Among the people who contributed to the formation of TOCS, were the administrators of the West Central Brazil Union Mission and the Central Planalto Conference who conducted the studies and whose committees approved the creation of the new mission. These leaders were pastors Helder Roger Cavalcanti Silva, Cicero Ferreira Gama, and Jairo Cesar Silva dos Anjos, from WCBU, and Pastor Jairo Emerick Torres, president of the Central Planalto Conference at that time.

Provisionally, Tocantins Mission was headquartered in a rented property at Quadra 208 Sul, Alameda 03, Lotes 24/26, in the capital Palmas, Tocantins. This happened while its permanent headquarters was being built at Quadra 106 Sul, NS 6, Lot 6. The opening of this headquarters took place on August 27, 2009, and since then the office of this church administrative unit has remained in the same location.34

In fulfilling the mission and preaching the gospel, TOCS has sought to adjust its plans and goals to achieve the best results in line with the vision and mission of the Church as a whole. Projects have been developed each year, such as Impacto Esperança (Hope Impact),35 Breaking the Silence Project,36 Semana Santa nos Lares (Passion Week in Homes), AdoleJovem (Teen and Youth), and other projects such as the Life and Health Fair,37 Mutirão de Natal (Christmas Joint Effort),38 projeto Vida por Vidas (Life For Lives Project),39 and Caleb Mission,40 among others.

AdoleJovem was introduced in the second semester of 2014, and since then has been carried out annually, with prior registrations made through the WCBU intranet, with an average participation of 500 teenagers and youth per time.41 AdoleYoung's primary goal has been to awaken, motivate, and train the “young generation” to be directly involved in fulfilling the mission, that is, sharing the gospel and making new disciples. The results have been remarkable and very significant. More and more teenagers and young people have participated and have been truly involved in fulfilling the mission.42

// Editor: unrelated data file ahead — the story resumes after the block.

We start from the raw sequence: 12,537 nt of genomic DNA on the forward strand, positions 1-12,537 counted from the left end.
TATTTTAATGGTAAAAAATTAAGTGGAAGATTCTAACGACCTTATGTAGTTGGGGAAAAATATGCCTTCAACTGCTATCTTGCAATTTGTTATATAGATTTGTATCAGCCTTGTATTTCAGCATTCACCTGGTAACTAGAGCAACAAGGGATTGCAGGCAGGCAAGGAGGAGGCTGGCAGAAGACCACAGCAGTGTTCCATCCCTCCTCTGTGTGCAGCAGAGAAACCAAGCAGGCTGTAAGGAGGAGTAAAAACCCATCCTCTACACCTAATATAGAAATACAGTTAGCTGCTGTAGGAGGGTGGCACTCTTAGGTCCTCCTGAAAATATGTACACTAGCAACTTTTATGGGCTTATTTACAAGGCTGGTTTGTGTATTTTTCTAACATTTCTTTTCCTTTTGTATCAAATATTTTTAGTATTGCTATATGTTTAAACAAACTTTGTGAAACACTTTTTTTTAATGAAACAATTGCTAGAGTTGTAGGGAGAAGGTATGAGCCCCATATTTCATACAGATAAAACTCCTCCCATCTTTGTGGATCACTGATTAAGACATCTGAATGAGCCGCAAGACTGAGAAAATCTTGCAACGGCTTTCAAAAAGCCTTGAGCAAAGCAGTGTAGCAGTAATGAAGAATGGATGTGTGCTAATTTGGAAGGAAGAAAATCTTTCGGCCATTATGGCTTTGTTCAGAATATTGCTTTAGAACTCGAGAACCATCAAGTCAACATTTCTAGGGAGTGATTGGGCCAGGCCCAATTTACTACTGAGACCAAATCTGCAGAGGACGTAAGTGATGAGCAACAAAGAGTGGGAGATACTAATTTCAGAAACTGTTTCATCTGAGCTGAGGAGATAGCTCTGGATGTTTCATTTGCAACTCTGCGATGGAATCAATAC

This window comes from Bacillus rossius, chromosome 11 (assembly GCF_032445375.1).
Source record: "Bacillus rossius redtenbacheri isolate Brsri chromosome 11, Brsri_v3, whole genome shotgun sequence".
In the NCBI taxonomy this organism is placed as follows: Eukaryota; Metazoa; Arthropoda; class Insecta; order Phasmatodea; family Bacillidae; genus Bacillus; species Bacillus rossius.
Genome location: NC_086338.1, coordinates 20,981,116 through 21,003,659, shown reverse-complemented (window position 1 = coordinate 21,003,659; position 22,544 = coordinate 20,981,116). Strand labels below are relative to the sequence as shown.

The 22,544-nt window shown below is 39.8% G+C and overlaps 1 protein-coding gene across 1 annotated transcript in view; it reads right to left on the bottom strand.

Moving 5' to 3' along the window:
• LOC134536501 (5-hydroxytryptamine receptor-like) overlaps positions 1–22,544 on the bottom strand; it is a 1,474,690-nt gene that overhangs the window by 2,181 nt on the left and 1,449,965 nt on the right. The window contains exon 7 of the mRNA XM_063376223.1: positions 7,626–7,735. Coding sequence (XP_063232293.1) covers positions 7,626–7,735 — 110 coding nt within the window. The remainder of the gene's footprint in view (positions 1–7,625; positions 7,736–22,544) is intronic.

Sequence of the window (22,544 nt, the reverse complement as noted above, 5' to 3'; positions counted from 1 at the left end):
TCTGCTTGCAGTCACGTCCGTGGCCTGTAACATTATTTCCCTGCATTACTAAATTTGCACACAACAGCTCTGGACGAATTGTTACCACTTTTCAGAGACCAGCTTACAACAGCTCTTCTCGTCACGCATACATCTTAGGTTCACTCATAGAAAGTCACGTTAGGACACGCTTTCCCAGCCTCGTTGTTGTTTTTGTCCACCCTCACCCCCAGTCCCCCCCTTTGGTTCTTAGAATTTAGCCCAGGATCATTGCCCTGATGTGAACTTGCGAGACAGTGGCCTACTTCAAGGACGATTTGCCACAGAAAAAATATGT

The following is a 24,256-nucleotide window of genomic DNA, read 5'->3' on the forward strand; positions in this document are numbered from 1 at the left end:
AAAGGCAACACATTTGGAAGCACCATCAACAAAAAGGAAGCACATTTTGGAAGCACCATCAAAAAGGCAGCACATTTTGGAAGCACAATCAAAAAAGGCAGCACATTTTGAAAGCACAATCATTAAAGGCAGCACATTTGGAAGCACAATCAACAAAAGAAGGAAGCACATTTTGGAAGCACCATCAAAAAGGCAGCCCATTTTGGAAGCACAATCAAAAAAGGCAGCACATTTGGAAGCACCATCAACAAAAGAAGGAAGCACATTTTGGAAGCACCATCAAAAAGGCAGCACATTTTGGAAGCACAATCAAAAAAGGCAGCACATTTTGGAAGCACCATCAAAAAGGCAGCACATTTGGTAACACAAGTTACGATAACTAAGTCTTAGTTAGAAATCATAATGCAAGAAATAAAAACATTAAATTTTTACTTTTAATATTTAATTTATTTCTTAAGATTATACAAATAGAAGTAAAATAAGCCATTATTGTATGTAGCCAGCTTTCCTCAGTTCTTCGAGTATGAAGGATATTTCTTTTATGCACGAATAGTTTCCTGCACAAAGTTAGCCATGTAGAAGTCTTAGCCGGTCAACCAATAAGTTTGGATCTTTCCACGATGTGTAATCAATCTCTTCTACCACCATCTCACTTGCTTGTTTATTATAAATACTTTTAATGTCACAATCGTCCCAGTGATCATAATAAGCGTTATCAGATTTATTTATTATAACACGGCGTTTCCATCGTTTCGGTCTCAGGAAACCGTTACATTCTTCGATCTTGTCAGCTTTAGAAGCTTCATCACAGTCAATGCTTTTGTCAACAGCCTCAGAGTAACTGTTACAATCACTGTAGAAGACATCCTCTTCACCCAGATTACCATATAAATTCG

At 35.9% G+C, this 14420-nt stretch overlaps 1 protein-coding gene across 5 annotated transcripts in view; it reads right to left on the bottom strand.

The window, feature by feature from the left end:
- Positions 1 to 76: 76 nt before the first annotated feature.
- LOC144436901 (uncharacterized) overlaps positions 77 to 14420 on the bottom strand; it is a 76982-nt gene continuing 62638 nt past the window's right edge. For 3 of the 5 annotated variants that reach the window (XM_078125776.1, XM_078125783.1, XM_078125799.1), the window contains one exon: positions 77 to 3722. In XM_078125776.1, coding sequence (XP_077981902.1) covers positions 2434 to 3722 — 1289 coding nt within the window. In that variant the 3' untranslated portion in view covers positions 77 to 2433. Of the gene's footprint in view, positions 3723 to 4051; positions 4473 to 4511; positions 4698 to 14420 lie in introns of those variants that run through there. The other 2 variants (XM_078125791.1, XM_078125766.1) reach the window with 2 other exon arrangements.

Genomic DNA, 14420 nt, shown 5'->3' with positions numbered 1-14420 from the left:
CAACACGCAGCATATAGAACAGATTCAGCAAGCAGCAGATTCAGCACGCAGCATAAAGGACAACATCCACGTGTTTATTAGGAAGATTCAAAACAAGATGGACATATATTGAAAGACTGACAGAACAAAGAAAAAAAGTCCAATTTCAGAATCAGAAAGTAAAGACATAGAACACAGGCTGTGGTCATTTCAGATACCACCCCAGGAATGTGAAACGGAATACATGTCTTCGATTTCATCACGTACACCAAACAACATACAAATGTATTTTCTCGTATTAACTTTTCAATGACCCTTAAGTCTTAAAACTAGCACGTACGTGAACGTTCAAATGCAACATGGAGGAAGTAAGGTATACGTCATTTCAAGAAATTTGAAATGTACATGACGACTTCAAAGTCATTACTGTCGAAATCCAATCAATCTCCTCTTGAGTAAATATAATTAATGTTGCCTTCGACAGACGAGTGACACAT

Another project that has received special attention is the Conquest of Great Cities Project, which officially entered the TOCS calendar in 2013. This project has been undertaken to advance Adventist work in challenging regions such as large cities. This year, the project was carried out in the state capital, Palmas. In previous years it was held in the largest cities elsewhere in the state, namely: Araguaína in 2014; Gurupi in 2015; Porto Nacional in 2016, and Paraíso do Tocantins in 2017. This project aims to present the Seventh-day Adventist Church in a relevant way to the community in which it operates.43

The activities of the Conquest of the Great Cities Project are carried out over a week and at the end of the week, the event is closed with a great spiritual celebration, attended by well-known Adventist singers and speakers. The project contributes to awakening the membership to a mission accomplishment through programs and joint actions, developed throughout the week of special activities. It is hoped these will become a routine for each congregation. During each project, evangelistic meetings were held and new congregations were opened.44

All these activities show that the creation of TOCS has helped fulfill the Church's mission and provided more efficient service to congregations throughout the state. Now the administrative headquarters is much closer than before when all congregations and Adventists in the state were overseen from a headquarters in Brasilia. Proximity facilitated training, church organization, councils, and other projects more effectively.45

An important lesson learned from the history of the Tocantins Mission is the importance of administrative leaders being close to serve the churches and groups in their challenging local realities. As leaders spend more time in the communities they oversee, they come to better understand the challenges and needs of the many contexts and can thus more appropriately help the local churches. The training, meetings, and conference contribute positively to this purpose.46

During TOCS's 12 years of operation, the Adventist work has developed in Tocantins. This is a very promising region for preaching and a place in Brazil where the church still has great possibilities for advancement. Its main challenge in the years to come will be to continue with the same evangelistic force. This requires a missionary generation of teens, youth, adults, and seniors together in a mobilized church for the mission to expand the kingdom of God. We need to think big, to leave it in God's hands and to be together in the fulfillment of the mission.47